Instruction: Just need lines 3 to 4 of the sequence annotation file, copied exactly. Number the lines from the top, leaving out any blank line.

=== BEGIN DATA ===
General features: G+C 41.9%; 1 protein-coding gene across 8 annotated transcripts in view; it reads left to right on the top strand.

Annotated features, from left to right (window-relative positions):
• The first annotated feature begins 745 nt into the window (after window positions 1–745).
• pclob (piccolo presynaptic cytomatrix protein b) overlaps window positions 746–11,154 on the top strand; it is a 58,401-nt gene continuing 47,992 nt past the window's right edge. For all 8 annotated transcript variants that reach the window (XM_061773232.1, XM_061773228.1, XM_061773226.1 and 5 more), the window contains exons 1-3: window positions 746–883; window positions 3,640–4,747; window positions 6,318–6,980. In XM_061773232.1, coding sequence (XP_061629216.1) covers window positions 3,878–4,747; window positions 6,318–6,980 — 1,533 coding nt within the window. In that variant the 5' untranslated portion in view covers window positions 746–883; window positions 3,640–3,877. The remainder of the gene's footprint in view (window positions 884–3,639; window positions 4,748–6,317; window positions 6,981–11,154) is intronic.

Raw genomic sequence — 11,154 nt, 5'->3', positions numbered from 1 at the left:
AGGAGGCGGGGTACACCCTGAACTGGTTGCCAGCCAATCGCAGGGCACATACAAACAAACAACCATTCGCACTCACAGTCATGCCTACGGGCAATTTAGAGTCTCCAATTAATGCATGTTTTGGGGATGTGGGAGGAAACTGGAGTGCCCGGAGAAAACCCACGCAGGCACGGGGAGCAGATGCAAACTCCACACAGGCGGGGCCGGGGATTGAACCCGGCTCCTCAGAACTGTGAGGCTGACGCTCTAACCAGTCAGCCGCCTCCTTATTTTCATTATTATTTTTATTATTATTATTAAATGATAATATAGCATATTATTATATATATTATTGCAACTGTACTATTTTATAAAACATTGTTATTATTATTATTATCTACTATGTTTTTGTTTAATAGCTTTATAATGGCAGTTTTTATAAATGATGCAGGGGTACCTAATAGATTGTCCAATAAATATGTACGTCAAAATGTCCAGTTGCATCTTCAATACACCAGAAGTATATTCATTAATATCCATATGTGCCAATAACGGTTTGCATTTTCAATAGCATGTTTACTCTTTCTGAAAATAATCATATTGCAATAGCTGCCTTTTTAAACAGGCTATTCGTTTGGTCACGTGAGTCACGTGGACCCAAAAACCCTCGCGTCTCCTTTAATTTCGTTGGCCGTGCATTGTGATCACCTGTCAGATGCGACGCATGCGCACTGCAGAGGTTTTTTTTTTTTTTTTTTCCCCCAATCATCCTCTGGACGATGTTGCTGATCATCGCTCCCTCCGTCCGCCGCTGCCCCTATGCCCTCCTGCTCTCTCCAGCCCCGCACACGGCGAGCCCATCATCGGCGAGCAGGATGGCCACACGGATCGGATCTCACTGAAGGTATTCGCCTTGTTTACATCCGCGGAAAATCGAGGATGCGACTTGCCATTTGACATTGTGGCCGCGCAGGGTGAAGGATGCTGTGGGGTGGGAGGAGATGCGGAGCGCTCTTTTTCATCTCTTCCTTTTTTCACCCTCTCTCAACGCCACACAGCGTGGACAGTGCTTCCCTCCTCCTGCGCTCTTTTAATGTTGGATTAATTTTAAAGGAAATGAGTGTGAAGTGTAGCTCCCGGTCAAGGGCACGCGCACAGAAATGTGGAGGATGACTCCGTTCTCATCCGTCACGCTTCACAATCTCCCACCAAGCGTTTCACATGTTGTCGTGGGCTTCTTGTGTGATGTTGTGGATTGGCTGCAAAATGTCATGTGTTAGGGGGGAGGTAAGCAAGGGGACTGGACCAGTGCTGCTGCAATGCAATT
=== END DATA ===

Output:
• The first annotated feature begins 745 nt into the window (after window positions 1–745).
• pclob (piccolo presynaptic cytomatrix protein b) overlaps window positions 746–11,154 on the top strand; it is a 58,401-nt gene continuing 47,992 nt past the window's right edge. For all 8 annotated transcript variants that reach the window (XM_061773232.1, XM_061773228.1, XM_061773226.1 and 5 more), the window contains exons 1-3: window positions 746–883; window positions 3,640–4,747; window positions 6,318–6,980. In XM_061773232.1, coding sequence (XP_061629216.1) covers window positions 3,878–4,747; window positions 6,318–6,980 — 1,533 coding nt within the window. In that variant the 5' untranslated portion in view covers window positions 746–883; window positions 3,640–3,877. The remainder of the gene's footprint in view (window positions 884–3,639; window positions 4,748–6,317; window positions 6,981–11,154) is intronic.